Review: Curious Incident of the Dog in the Night Time
- Amy Stutz reviews the latest instalment of the adaptation of Mark Haddon's best-selling book, The Curious Incident of the Dog in the Night Time, which arrived at The Lowry last night
Adapted by Simon Stephens from the best-selling novel by Mark Haddon, Curious Incident tells the story of a young 15-year-old boy named Christopher. Christopher suffers from Aspergers. The show, however, instead of focusing on Christopher's condition, turns its attention to the different way he sees and interprets the world. One evening he discovers his next door neighbour’s dog dead in the garden. He then embarks on a journey to find the dogs killer and unravels many other secrets about his life.
The set is expressive, the floor and walls are covered in a grid pattern and the impressive use of lights and projection display the thoughts inside of Christopher’s head. The whole play revolves around inside of Christopher’s mind, the stage is very mathematical and the story reflects that. The ensemble sit around the stage throughout the piece, interjecting dialogue every so often. They create a collection of recognisable characters that get re-introduced into the scenes throughout the play.
The storytelling throughout the show is quite unique, told through the words of Christopher’s book, the show is narrated by Siobhan the teacher who is reading the book aloud. She progresses through the sequences of events in which Christopher’s story takes place, with the regular input of Christopher displaying his thoughts and feelings. Played by Lucianna McEvoy, Siobhan supports Christopher, and she plays a significant role that allows the audience to delve deeper into Christopher’s mind. Christopher is logical, direct and truthful which brings a lot of humour to the show – as he always says exactly what he is feeling.
The movement is visually dynamic, choreographed by Frantic Assembly, it heightens the physicality of the play. The stylised movement is complex, it shifts from chaotic to serene, reflecting Christopher's dispersed thoughts. The sharp electric movements echo the pulsating music which are strong, gripping, and successfully develop the story further.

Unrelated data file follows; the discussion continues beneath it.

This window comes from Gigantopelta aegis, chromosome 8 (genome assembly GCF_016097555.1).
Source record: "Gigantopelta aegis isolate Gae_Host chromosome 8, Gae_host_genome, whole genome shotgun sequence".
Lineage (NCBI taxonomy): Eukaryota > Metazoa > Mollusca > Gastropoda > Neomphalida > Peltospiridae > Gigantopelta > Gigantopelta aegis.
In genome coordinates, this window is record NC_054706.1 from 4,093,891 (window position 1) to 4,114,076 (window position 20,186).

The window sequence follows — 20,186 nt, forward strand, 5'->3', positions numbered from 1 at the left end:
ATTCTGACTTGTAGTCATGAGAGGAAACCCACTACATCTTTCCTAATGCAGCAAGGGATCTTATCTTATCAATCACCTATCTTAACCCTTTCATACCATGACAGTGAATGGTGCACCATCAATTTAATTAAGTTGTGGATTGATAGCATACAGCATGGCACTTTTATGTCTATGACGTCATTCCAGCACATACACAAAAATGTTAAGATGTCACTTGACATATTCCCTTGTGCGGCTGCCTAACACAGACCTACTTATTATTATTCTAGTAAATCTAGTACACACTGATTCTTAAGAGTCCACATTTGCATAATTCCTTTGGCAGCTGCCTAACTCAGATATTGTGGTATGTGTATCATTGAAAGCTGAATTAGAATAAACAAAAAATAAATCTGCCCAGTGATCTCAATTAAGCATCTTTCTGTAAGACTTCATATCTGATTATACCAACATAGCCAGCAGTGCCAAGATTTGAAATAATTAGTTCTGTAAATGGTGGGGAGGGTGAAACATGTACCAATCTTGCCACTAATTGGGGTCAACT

The ensemble are slick, as they all move simultaneously to create an imaginative portrayal of different scenes such as a tube, the busy streets of London and the train station itself. The choreography perfectly depicts Christopher’s view on the world and how it moves around him, allowing the audience to gain a deeper understanding into his head.
Scott Reid provides an exceptional performance as Christopher Boone. His extensive research into the role is clear as his portrayal of the character is highly convincing. His performance is compelling as he struggles with adolescence, dealing with a broken family and the emotional conflict between his mother and father.
The play begins when Christopher's mother isn't in his life anymore, and this puts a strain on Christopher and Ed's relationship. David Michaels' performance as Ed is powerful, as he grasps the balance between his intense frustration and great sympathy for Christopher.
Curious Incident is a contemporary play that is profoundly thought-provoking, entirely consuming and utterly remarkable. Telling the story of a young boy who is struggling with the world, his ability to aim high not take no for an answer, is inspiring for us all.
Curious Incident is on at the Lowry until the 4th of February and tickets can be found here.